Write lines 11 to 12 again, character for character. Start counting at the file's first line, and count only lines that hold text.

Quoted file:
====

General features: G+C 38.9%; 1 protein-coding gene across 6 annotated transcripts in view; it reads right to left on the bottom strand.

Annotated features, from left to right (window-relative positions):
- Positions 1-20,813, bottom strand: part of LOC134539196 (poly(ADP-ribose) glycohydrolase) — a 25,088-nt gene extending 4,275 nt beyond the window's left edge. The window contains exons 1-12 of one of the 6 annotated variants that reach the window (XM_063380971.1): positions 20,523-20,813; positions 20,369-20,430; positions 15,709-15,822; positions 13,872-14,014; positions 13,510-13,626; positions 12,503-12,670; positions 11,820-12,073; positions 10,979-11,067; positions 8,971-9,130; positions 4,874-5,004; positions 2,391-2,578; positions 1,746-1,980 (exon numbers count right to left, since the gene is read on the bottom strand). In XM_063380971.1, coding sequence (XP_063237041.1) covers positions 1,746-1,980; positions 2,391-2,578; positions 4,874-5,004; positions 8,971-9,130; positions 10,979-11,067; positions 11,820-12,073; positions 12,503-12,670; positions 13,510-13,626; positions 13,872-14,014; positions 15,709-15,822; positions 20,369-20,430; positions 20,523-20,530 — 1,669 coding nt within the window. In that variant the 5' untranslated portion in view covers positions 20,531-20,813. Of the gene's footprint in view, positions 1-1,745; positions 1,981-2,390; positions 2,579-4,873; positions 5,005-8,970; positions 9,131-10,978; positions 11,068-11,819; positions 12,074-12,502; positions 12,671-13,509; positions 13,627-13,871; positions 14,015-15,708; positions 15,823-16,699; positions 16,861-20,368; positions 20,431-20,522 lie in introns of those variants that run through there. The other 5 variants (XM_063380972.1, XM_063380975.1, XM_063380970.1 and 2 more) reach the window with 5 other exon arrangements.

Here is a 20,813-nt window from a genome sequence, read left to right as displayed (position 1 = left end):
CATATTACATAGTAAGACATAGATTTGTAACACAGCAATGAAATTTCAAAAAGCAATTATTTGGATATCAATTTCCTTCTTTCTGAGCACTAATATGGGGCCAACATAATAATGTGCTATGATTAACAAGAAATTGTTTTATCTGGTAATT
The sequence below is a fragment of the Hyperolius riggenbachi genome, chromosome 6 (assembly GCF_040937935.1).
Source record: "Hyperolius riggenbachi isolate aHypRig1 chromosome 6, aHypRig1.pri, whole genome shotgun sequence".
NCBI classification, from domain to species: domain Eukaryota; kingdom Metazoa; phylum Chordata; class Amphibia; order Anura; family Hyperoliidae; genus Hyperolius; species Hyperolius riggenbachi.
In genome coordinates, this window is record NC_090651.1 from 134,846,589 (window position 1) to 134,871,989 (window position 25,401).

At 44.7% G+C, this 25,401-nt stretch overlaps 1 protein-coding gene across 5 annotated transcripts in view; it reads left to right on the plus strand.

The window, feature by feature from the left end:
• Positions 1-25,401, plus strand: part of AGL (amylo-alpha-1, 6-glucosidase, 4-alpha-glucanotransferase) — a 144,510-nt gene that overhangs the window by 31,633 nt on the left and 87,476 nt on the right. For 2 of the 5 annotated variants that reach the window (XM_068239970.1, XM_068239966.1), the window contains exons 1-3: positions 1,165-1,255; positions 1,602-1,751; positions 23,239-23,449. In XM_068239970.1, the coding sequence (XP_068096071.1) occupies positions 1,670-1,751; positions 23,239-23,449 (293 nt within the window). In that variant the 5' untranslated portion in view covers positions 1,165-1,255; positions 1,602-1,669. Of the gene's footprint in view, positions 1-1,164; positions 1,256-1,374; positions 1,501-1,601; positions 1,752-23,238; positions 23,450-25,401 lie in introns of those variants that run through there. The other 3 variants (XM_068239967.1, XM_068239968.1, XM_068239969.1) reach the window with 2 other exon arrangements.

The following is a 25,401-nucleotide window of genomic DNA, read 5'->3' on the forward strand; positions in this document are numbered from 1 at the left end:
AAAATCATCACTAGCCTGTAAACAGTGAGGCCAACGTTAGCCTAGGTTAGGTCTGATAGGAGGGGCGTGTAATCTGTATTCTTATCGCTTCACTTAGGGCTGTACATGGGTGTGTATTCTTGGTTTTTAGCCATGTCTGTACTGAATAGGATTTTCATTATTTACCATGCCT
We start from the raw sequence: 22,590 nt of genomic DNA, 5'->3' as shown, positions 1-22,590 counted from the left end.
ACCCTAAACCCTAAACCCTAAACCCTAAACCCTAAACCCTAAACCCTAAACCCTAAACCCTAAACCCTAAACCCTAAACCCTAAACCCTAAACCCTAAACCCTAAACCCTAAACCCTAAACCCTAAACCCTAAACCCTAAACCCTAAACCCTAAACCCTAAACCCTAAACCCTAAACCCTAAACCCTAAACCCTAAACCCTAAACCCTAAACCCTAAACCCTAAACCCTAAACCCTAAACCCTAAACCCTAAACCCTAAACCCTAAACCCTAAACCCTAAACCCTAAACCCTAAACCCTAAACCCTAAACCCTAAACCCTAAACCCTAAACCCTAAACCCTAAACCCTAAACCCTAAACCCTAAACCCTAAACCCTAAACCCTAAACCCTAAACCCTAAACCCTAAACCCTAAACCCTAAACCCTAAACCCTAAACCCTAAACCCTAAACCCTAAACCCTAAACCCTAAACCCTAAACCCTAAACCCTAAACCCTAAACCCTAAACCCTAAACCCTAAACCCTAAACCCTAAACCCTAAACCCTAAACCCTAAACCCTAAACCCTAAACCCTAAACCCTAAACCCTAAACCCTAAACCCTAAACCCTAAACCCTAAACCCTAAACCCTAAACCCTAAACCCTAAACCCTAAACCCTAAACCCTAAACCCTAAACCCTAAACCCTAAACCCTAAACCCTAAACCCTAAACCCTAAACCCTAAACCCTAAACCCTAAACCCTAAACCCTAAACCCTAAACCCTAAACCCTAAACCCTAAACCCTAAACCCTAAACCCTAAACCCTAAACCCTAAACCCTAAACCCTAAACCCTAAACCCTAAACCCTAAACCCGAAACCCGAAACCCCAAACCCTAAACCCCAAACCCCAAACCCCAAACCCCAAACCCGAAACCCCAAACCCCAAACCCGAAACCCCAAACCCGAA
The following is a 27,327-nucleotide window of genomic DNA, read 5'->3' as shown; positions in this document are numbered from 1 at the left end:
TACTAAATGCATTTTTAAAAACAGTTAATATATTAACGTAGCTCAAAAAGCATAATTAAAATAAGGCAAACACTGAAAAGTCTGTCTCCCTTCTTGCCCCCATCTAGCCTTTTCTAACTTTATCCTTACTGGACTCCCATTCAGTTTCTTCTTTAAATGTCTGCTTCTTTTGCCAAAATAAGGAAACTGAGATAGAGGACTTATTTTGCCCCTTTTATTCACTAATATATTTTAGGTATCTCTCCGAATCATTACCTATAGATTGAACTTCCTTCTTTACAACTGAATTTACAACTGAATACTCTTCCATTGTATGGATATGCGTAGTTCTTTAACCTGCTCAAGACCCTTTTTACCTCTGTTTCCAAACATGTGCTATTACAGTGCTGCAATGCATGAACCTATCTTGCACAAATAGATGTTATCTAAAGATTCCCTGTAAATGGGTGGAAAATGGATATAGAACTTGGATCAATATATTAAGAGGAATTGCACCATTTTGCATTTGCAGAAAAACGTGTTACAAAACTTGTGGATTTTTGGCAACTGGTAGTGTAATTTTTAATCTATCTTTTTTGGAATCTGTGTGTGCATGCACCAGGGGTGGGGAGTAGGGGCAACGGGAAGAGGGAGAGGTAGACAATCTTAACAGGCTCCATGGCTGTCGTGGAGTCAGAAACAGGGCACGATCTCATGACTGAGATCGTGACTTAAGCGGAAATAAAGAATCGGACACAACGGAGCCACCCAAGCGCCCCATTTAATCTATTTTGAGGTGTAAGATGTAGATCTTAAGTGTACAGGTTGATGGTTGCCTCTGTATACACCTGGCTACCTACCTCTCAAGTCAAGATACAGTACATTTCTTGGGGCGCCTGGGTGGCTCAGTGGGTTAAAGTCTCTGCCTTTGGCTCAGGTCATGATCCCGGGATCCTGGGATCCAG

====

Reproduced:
The window, feature by feature from the left end:
• Positions 1-25,401, plus strand: part of AGL (amylo-alpha-1, 6-glucosidase, 4-alpha-glucanotransferase) — a 144,510-nt gene that overhangs the window by 31,633 nt on the left and 87,476 nt on the right. For 2 of the 5 annotated variants that reach the window (XM_068239970.1, XM_068239966.1), the window contains exons 1-3: positions 1,165-1,255; positions 1,602-1,751; positions 23,239-23,449. In XM_068239970.1, the coding sequence (XP_068096071.1) occupies positions 1,670-1,751; positions 23,239-23,449 (293 nt within the window). In that variant the 5' untranslated portion in view covers positions 1,165-1,255; positions 1,602-1,669. Of the gene's footprint in view, positions 1-1,164; positions 1,256-1,374; positions 1,501-1,601; positions 1,752-23,238; positions 23,450-25,401 lie in introns of those variants that run through there. The other 3 variants (XM_068239967.1, XM_068239968.1, XM_068239969.1) reach the window with 2 other exon arrangements.